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SAP consultant wanna-be?

You have decided to become an SAP consultant. That's good news, but don't rewrite the resume just yet. There are a few things you should know first.

Consultant wanna-bes should recognize that the SAP consulting market has changed over the last three years. "Prospective clients are looking more and more for experience. However, consulting experience is not necessarily required, "says Tom Wallner of the international SAP consulting firm SAPiT. "It might be sufficient to have gained experience as an employee of a company that employs SAP." In Wallner's experience, formal training classes or qualifications like SAP certification are rarely demanded.

That means that your current resume, even sans consulting skills, may serve you just fine. One key item that may be missing from the SAP pro's resume is communication skills. "An SAP professional could easily work as a consultant as long as he or she has certain interpersonal and communicative skills," says Wallner. To brush up yours, you can download a free copy of The Seven Challenges Communication Skills Workbook at http://www.coopcomm.org/workbook.htm.

Communication skills are a good start. However, if you decide to open your own consulting business, they're just that--a start. You'll need to learn how to do everything from marketing to invoicing. One excellent resource for all things consulting is Herman Holtz's book "How to Succeed as an Independent Consultant" (John Wiley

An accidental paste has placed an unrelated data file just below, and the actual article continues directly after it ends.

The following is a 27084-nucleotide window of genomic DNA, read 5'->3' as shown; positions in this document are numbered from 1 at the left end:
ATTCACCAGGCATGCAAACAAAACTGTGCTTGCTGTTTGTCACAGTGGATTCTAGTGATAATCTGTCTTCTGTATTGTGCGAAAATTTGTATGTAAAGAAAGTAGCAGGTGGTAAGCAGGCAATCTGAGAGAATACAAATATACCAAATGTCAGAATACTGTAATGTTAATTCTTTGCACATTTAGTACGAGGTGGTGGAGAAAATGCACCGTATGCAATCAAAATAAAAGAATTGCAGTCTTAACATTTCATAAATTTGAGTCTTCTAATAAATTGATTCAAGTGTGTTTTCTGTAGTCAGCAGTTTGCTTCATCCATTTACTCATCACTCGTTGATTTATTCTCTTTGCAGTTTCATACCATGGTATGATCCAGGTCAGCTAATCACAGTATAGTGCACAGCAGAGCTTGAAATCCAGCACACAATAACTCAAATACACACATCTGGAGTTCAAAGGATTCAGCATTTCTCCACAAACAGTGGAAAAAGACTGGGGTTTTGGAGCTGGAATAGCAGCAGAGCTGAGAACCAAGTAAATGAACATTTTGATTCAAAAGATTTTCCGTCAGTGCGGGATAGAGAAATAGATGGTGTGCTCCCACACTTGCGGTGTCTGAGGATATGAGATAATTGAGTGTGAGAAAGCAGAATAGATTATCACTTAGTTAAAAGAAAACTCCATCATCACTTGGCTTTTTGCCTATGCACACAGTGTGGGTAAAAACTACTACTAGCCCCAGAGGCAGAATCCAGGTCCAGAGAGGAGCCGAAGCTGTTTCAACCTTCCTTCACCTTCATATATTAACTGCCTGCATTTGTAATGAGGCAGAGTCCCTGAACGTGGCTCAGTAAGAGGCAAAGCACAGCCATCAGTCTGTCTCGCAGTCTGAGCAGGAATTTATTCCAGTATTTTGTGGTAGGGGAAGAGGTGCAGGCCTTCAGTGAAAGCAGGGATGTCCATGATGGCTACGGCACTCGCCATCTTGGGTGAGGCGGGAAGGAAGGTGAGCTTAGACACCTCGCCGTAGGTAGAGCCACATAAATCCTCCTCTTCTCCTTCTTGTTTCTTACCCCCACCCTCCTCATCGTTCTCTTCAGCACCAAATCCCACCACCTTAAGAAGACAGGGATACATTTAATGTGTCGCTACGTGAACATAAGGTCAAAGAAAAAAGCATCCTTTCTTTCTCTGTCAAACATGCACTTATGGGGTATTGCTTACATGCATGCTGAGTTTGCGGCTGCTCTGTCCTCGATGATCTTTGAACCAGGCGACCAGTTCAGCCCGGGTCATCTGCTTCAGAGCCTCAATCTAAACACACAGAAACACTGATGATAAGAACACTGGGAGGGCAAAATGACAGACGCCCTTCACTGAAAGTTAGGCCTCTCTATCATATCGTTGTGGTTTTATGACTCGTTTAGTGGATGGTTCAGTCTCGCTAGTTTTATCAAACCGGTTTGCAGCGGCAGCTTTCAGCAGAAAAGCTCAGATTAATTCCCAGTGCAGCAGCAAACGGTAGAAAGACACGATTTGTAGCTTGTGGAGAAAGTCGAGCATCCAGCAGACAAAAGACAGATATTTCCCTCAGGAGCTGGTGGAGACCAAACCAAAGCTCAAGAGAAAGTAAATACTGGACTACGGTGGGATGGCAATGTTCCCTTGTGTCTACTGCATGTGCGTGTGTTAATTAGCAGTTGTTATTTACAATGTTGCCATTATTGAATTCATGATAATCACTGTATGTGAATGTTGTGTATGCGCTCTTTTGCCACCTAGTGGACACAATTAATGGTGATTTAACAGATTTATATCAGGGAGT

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and Sons, 1993).

It is important to remember that consulting isn't all glitz and glamour. "The life of a consultant is not as glamorous as it might seem," says Steve Sinkoff, VP of growth strategies for Spearhead System Consultants. "There are the very long hours and hassles of constant travel, you're always under the gun to perform under tight deadlines, and the marketplace has become very competitive."

Despite the hardships, SAP consulting is a very rewarding career. "A consultant's role is a vital roll to play, and a sense of pride and accomplishment are often achieved," says Sinkoff. "It is a difficult life, a challenging marketplace, but there is nothing better than the feeling that you get when you have made a significant difference to a company's efficiency. In many cases, it's worth all the risk and effort."

-- Linda Formichelli * www.twowriters.net Writing appearing this year in Woman's Day, Wired, Writer's Digest, Family Circle, Psychology Today


This was first published in August 2001

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